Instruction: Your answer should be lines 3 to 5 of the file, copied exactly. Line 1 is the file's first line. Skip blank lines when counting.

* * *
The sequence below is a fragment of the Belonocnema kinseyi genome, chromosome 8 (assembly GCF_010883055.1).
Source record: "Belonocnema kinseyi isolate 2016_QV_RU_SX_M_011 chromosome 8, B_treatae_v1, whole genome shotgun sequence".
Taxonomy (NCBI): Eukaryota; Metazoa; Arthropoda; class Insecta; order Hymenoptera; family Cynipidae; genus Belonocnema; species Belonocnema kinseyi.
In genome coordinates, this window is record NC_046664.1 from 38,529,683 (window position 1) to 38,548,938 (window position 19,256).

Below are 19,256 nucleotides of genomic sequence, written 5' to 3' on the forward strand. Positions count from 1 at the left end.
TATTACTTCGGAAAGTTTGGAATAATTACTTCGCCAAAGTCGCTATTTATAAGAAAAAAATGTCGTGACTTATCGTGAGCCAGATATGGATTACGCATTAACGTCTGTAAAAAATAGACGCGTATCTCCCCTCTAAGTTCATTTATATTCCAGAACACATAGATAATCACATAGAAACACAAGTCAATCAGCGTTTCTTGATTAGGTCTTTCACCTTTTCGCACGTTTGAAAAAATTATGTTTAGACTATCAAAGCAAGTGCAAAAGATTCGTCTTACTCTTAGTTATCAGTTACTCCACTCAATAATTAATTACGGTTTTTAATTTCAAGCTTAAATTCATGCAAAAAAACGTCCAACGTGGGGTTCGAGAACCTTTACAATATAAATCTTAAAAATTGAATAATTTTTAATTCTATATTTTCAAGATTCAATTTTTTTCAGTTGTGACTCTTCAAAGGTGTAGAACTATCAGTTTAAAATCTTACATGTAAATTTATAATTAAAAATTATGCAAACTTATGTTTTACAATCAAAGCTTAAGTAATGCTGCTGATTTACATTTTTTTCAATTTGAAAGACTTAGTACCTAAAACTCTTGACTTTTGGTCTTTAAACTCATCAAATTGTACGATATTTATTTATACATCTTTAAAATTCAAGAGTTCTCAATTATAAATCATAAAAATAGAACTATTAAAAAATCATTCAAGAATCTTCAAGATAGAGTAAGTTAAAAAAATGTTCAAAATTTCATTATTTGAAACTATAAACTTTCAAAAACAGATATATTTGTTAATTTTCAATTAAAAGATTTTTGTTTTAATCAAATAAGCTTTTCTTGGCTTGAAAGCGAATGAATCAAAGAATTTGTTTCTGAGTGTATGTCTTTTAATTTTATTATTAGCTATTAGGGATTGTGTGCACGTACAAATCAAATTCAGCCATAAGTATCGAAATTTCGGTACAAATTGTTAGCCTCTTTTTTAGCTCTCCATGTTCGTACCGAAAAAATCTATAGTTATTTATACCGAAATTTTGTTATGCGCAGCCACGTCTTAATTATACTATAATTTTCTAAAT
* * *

Taxonomy (NCBI): Eukaryota; Metazoa; Arthropoda; class Insecta; order Hymenoptera; family Cynipidae; genus Belonocnema; species Belonocnema kinseyi.
In genome coordinates, this window is record NC_046664.1 from 38,529,683 (window position 1) to 38,548,938 (window position 19,256).

Below are 19,256 nucleotides of genomic sequence, written 5' to 3' on the forward strand. Positions count from 1 at the left end.